City is disrupting labor practices that have worked for...


March 16, 2000

City is disrupting labor practices that have worked for years

Gerald Shields' article "Firefighter contract talks stall" (March 2) only conveys an infinitesimal part of a disturbing picture.

In any negotiation, management and employee representatives differ on financial and other issues. In this case, the dispute is much deeper.

In 1979, Baltimore's voters overwhelmingly approved a measure authorizing disputed contractual issues to be submitted to neutral third party arbitration.

The system has worked well for more than 20 years as three mayoral administrations honored the arbitration process.

Over the years six disputes have gone to arbitration and the city's position has prevailed in every instance but one. The two city fire unions have accepted the adverse decisions and continued to provide vital services to the citizens of Baltimore.

But after 20 years of positive labor relations, the new city administration wants to change the rules. The city is attacking the process of arbitration.

Through the city solicitor's office, Mayor Martin O'Malley is contending that the topics of pay parity with police officers and promotional issues cannot be arbitrated. These items constitute the backbone of the firefighters' contract.

That means the fire fighters may be forced to seek court action to affirm bargaining rights they have enjoyed for more than 20 years. This radical departure from past practice is the basis of the union's unfair labor practice charge.

As a city resident and professional fire fighter (not employed by Baltimore City), I am outraged at the city's conduct. It is an abrasive and unnecessary attack aimed not only at the city's dedicated fire fighters, but on a provision of the city charter designed to ensure both labor tranquility and uninterrupted public safety.

The arrogance exhibited by the city on this issue is disheartening. My sentiments can best be summarized by borrowing a quote recently used by our sometimes intemperate mayor, "Sic semper tyrannis."

Kevin D. O'Connor, Baltimore

The writer is president of the Baltimore County Professional Firefighters Association.

Subsidized meats provide no `free lunch'

In its editorial supporting the U.S. Department of Agriculture's decision to allow the unlimited use of soy in school lunches, The Sun points out that school lunch programs presently receive "free red meat from government food-surplus programs" ("Food fight," March 8).

As a result, budget-conscious school administrators may be tempted to ignore alternatives which are lower in calories and in dangerous saturated fat and cholesterol.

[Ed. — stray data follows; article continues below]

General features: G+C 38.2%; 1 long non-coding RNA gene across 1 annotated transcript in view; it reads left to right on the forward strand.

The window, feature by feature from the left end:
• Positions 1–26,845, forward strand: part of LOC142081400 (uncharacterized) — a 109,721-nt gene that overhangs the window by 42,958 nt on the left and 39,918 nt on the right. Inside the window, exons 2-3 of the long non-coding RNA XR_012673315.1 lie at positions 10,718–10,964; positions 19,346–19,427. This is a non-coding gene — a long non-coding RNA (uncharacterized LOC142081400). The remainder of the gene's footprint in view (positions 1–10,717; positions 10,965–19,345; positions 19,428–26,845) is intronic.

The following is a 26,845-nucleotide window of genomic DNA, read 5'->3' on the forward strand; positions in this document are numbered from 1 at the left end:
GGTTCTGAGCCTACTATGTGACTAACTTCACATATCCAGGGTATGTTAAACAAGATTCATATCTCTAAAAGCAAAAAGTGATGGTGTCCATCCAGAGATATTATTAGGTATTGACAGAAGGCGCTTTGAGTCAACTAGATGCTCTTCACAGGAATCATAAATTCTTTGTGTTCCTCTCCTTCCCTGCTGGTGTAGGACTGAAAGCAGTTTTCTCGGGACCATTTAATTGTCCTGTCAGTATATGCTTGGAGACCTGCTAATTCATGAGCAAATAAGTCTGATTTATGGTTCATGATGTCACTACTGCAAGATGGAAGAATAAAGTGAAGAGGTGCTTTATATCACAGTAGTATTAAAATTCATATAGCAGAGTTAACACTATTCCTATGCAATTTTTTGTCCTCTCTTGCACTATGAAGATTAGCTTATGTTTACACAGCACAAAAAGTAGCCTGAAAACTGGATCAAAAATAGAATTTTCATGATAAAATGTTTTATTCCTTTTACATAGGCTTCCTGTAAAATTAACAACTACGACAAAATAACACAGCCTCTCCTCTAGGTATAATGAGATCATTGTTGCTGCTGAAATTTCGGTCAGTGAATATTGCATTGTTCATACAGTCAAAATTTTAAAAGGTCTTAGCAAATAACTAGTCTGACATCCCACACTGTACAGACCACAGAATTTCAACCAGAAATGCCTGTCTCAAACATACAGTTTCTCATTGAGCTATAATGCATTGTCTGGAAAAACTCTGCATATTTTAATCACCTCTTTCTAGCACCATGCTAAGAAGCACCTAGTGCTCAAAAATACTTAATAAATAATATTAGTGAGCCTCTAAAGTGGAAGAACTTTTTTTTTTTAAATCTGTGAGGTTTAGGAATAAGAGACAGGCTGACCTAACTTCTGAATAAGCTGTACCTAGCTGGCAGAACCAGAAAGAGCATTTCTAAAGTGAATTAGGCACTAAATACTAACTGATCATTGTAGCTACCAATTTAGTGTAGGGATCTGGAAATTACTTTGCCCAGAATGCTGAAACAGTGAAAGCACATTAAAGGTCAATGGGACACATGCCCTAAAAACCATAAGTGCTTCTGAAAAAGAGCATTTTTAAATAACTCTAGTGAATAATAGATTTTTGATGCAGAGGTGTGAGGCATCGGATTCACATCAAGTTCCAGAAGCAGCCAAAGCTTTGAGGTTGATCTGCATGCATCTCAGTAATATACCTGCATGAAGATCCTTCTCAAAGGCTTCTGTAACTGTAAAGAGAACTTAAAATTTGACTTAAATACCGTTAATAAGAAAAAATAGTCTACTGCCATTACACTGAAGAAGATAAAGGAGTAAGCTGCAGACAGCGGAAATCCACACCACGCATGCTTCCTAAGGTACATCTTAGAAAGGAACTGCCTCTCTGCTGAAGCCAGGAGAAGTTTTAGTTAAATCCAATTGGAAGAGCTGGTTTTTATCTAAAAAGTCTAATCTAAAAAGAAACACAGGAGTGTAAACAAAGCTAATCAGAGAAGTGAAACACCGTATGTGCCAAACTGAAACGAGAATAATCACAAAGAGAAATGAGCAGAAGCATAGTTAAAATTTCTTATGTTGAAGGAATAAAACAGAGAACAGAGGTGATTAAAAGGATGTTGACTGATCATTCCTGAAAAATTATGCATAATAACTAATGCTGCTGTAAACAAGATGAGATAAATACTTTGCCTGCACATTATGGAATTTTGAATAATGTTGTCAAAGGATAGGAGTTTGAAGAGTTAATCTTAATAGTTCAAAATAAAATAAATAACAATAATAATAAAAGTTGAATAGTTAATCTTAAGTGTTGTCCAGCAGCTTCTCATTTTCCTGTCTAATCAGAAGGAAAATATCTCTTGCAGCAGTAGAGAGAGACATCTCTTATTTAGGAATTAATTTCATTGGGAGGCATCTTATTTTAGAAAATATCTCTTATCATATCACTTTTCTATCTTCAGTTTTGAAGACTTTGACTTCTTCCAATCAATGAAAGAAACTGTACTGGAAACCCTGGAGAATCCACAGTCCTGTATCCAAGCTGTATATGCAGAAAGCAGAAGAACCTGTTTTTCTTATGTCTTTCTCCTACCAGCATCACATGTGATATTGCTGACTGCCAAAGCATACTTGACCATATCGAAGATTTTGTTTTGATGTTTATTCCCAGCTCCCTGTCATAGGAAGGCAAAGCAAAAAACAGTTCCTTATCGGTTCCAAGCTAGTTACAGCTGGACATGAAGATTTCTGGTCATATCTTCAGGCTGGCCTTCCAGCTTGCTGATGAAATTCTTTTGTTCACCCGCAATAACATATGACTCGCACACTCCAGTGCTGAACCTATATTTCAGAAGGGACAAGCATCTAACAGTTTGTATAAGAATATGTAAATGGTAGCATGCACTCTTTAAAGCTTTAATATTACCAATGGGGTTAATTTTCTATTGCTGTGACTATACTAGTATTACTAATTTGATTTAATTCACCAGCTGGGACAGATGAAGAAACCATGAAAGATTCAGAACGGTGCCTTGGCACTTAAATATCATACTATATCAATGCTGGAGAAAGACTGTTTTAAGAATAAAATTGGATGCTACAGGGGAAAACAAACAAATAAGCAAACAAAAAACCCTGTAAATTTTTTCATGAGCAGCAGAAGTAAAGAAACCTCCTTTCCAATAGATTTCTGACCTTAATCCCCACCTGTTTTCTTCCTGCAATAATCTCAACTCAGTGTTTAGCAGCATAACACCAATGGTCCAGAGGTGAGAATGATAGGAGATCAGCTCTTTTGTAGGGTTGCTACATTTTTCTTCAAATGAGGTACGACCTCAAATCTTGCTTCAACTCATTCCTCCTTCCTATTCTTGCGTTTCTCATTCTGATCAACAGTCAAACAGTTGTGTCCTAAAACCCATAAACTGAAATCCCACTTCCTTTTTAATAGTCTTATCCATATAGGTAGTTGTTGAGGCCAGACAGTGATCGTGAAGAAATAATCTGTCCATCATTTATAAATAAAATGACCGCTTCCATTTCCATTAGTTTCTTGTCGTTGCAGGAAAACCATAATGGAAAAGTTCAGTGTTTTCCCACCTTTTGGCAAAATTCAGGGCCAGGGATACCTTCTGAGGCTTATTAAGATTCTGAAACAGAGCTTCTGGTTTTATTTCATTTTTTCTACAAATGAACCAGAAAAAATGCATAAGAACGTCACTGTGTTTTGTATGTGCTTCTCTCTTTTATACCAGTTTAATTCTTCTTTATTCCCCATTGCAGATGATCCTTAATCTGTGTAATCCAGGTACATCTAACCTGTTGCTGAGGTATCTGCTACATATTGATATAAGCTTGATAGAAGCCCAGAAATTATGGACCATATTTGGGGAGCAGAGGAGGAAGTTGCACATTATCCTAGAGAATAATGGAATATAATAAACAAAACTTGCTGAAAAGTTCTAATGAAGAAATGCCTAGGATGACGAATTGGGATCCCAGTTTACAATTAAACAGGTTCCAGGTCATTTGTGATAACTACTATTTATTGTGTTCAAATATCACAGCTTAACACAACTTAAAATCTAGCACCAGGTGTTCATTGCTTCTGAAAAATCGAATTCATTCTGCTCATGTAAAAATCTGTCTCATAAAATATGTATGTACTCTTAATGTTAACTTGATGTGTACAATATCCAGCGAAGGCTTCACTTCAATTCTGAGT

However, these "free lunches" aren't really free. They're paid for by taxpayers, who fund the frequent government surplus buyouts upon which meat producers have become dependent.

These programs to subsidize the meat industry represent nothing less than corporate welfare.

As we gradually come to recognize healthy alternatives to meat in our diet, perhaps it's time for our elected representatives to re-think these policies.

P. Sapia, Owings Mills

Driving-while-phoning: a major cause of accidents

Much has been made of efforts to end the death penalty in Maryland. We have another death penalty that can easily be done away with by the legislature: the potential for death-by-automobile induced by driving-while-phoning.

The Governmental Affairs Committee of the House of Delegates, headed by Del. John Woods, is considering a bill introduced by Del. John Arnick to make phoning-while-driving a traffic violation.

The fundamental rule of safe driving is to give traffic and your car your full attention. You cannot do this while talking, dialing or taking and leaving messages.

Phoning while driving is up there with drinking and speeding as a primary cause of accidents.

Let's get the phones off the road.

Franklin W. Littleton, Baltimore

Limiting number of permits can stem parking problem

I found the story about the parking problem at Dulaney Valley High School interesting ("Looking for wide open spaces," March 4).

I believe the fault lies with the school administration.

Why did they allow 500 students to register to drive to school when they did not have enough parking ?

The school should only issue permits equal to the number of spaces available on school property -- perhaps limiting them to seniors, those participating after-school extra-curricular activities or those excelling in their studies.

I can sympathize with the students' feelings that it is not very "cool" to ride the bus.

However, it should be considered a privilege and not a right to drive to school -- especially when buses are arriving half-full or with only one student aboard.

Glenn Crinnion, Abingdon

As the parent of a senior at Dulaney High School, I take exception to the implication that most of the students are rude and disrespectful ("Looking for wide open spaces," March 4).

The vast majority of the student body is polite and respectful.

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